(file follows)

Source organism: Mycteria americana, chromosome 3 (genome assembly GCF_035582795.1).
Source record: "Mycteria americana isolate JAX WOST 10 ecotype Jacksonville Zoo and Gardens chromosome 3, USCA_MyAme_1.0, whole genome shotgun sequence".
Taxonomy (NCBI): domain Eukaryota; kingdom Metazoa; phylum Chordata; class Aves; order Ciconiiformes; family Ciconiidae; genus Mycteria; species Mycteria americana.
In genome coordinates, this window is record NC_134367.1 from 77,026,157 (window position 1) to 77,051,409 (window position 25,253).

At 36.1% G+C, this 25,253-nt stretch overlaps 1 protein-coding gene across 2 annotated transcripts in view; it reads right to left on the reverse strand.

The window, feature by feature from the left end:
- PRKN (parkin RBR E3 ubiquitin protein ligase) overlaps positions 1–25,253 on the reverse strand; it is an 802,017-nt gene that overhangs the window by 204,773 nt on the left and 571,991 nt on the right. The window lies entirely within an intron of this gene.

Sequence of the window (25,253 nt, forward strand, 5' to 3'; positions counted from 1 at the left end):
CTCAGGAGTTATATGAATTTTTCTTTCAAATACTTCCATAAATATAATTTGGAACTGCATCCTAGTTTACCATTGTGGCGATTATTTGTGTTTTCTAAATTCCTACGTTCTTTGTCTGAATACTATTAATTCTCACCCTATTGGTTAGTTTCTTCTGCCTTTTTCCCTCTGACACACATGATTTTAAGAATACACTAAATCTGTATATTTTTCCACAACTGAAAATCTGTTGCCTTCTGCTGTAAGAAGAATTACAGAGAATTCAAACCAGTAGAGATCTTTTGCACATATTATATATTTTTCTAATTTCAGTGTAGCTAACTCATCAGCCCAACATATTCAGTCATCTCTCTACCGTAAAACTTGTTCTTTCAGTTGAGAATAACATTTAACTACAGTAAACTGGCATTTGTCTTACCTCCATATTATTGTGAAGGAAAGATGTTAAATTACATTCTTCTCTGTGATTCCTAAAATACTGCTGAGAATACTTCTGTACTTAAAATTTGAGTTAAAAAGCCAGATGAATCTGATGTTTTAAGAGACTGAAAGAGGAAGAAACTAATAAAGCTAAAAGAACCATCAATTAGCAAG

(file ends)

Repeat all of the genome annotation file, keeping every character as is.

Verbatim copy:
Source organism: Mycteria americana, chromosome 3 (genome assembly GCF_035582795.1).
Source record: "Mycteria americana isolate JAX WOST 10 ecotype Jacksonville Zoo and Gardens chromosome 3, USCA_MyAme_1.0, whole genome shotgun sequence".
Taxonomy (NCBI): domain Eukaryota; kingdom Metazoa; phylum Chordata; class Aves; order Ciconiiformes; family Ciconiidae; genus Mycteria; species Mycteria americana.
In genome coordinates, this window is record NC_134367.1 from 77,026,157 (window position 1) to 77,051,409 (window position 25,253).

At 36.1% G+C, this 25,253-nt stretch overlaps 1 protein-coding gene across 2 annotated transcripts in view; it reads right to left on the reverse strand.

The window, feature by feature from the left end:
- PRKN (parkin RBR E3 ubiquitin protein ligase) overlaps positions 1–25,253 on the reverse strand; it is an 802,017-nt gene that overhangs the window by 204,773 nt on the left and 571,991 nt on the right. The window lies entirely within an intron of this gene.

Sequence of the window (25,253 nt, forward strand, 5' to 3'; positions counted from 1 at the left end):
CTCAGGAGTTATATGAATTTTTCTTTCAAATACTTCCATAAATATAATTTGGAACTGCATCCTAGTTTACCATTGTGGCGATTATTTGTGTTTTCTAAATTCCTACGTTCTTTGTCTGAATACTATTAATTCTCACCCTATTGGTTAGTTTCTTCTGCCTTTTTCCCTCTGACACACATGATTTTAAGAATACACTAAATCTGTATATTTTTCCACAACTGAAAATCTGTTGCCTTCTGCTGTAAGAAGAATTACAGAGAATTCAAACCAGTAGAGATCTTTTGCACATATTATATATTTTTCTAATTTCAGTGTAGCTAACTCATCAGCCCAACATATTCAGTCATCTCTCTACCGTAAAACTTGTTCTTTCAGTTGAGAATAACATTTAACTACAGTAAACTGGCATTTGTCTTACCTCCATATTATTGTGAAGGAAAGATGTTAAATTACATTCTTCTCTGTGATTCCTAAAATACTGCTGAGAATACTTCTGTACTTAAAATTTGAGTTAAAAAGCCAGATGAATCTGATGTTTTAAGAGACTGAAAGAGGAAGAAACTAATAAAGCTAAAAGAACCATCAATTAGCAAG